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Vacations for All

Tags Free MarketsLegal System

05/13/2000William L. Anderson

One should never tire of the "free" gifts the political classes would like to give us. If we could just be free of those right-wing curmudgeons who insist on obeying those pesky laws of economics, there is no limit to the goodies that Congress, President Bill Clinton, and the state legislatures could give us.

The latest installment of "what are we doing for you lately" comes with a petition being started by Escape Magazine to have Congress require that Americans receive a mandated four weeks of vacation each year. The editors of Escape, along with their political and media allies, tell us that we would be more productive and much happier if only those evil bosses didn’t make us work so darn much!

ESCAPE Magazine believes it's time to do something about skyrocketing burnout and America's most hazardous work-related illness, Vacation Deficit Disorder. We're the most vacation-starved country in the industrialized world. By far. Small business employees, the majority of us, get an average of eight days off while Europeans and Australians receive four to six weeks paid leave. In total hours, we now work two months longer every year than Germans. Two weeks longer than the Japanese.
We've formed Work To Live because enough is enough. We hope you will join us in our campaign to change the insane burnout track we're all on and get the time we need to travel, explore, find your family, yourself.

And so we are supposed to sign a petition that says: "We the undersigned urge you to amend the fair labor standards law so that every American who has worked at a job for at least a year gets three weeks paid leave, increasing to four weeks after three years--by federal law, as they do in Europe."

That Escape is a magazine designed to help people choose various vacation packages should not be a sign that naked self-interest is at work. No, the people there want us to believe that they have our best interests at heart. They want our politicians to have the same outlook as their European counterparts, who mandate anywhere from a month to six weeks of time off for employees. And there certainly are at least some politicians here who are listening.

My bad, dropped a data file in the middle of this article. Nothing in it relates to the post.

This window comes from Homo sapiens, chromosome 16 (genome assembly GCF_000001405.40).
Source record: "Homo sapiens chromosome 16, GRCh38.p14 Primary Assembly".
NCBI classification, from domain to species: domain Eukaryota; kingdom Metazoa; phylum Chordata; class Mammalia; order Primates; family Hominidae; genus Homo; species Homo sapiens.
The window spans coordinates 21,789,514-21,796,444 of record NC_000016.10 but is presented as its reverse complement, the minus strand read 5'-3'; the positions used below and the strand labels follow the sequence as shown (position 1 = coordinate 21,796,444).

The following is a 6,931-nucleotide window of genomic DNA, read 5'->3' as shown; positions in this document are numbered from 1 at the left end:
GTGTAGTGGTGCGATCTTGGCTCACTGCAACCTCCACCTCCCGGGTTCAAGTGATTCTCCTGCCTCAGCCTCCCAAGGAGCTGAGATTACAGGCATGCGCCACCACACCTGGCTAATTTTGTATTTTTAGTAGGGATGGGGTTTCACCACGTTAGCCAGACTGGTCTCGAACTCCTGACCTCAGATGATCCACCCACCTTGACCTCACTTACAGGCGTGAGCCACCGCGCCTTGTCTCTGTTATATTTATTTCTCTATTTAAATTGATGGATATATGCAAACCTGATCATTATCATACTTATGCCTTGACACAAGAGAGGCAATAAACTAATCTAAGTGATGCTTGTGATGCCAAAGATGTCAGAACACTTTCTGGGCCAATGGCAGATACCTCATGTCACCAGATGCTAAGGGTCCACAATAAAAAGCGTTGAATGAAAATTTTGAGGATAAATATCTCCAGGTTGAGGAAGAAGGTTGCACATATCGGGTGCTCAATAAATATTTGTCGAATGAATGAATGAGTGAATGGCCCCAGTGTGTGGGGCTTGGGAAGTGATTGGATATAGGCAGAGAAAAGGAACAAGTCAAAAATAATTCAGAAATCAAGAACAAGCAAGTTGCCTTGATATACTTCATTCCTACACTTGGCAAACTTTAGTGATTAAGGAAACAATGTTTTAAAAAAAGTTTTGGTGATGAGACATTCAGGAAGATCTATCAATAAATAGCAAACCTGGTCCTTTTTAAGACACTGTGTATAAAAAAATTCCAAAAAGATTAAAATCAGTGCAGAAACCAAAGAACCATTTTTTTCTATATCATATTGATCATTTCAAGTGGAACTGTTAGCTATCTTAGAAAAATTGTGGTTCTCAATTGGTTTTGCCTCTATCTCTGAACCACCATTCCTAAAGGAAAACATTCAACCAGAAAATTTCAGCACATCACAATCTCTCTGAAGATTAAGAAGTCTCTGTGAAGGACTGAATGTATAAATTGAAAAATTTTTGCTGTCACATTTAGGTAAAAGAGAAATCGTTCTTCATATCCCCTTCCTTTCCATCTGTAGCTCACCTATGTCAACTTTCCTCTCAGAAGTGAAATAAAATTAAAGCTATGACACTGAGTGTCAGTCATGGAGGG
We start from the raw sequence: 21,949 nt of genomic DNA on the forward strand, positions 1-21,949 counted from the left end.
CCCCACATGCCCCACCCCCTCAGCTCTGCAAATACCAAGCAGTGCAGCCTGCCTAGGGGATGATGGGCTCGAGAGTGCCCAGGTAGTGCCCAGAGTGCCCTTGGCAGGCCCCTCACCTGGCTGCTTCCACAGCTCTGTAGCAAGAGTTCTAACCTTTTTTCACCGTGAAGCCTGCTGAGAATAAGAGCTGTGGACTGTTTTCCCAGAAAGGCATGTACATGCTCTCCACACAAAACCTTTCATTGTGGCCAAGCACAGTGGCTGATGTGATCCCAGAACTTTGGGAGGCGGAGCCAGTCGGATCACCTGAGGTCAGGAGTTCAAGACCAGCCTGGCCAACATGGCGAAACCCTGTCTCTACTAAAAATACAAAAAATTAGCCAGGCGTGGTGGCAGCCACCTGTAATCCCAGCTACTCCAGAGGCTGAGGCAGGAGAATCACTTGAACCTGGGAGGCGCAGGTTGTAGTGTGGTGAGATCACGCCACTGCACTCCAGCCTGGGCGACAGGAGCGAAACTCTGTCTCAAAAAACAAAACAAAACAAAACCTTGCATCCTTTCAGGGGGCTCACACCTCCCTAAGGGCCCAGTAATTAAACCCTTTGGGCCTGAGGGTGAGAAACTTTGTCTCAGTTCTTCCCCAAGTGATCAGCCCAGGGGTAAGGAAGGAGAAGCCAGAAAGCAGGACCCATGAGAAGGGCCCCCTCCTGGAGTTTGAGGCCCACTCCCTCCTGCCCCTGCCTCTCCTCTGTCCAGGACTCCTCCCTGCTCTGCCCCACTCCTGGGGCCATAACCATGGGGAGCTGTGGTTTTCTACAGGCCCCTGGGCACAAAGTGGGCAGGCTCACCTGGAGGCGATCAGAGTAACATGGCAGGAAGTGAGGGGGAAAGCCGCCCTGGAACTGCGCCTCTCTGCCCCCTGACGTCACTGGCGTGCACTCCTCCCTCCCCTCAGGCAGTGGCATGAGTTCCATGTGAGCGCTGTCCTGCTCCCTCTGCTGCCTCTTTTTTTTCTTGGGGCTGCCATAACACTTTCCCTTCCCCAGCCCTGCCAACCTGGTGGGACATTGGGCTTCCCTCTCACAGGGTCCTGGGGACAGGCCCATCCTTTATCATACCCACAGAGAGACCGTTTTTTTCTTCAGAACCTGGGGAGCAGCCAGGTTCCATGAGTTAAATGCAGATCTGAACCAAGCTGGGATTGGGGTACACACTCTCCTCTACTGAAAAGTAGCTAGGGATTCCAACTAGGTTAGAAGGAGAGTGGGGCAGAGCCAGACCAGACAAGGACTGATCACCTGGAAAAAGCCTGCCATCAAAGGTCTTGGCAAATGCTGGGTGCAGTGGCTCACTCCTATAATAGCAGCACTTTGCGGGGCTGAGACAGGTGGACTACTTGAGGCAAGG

Who could be against time off? Indeed, that is one of the things that attracted me to teach on a college faculty. I receive time off for fall break, Thanksgiving, nearly a month at Christmas, a week in the spring, a month in the summer (if I choose to teach summer classes), and another week after that, not to mention other holidays. In short, if one likes vacations, this is the place to be.

(Let me also point out that I spend much of my vacation time writing articles and doing research papers. I enjoy what I am doing, however, so I can’t really call it work!)

It is also clear that individuals do need to take at least some time off from work, especially those people who have families. There is something to be said for parents who spend time with their children instead of working all of the time. However, that being the case, there is also something to be said for the government staying out of this issue. Like all of the other "free" gifts politicians give us, this one comes loaded with unwanted extras.

For the most part, Americans receive about two weeks' vacation each year plus a number of other holidays, which adds to about three weeks per year. Many jobs allow for more than that, while others do not permit such largess. What is clear is that for the government to mandate any time off at all is a grievous intrusion into private affairs of employees and employers.

Contrary to popular belief, time off did not occur because governments ordered companies to give employees a rest. Our ability to take time off from our jobs is due to the fact that an enormously productive economy is able to absorb some of that lost productivity and still provide us with a breathtaking standard of living. There is no other possible explanation.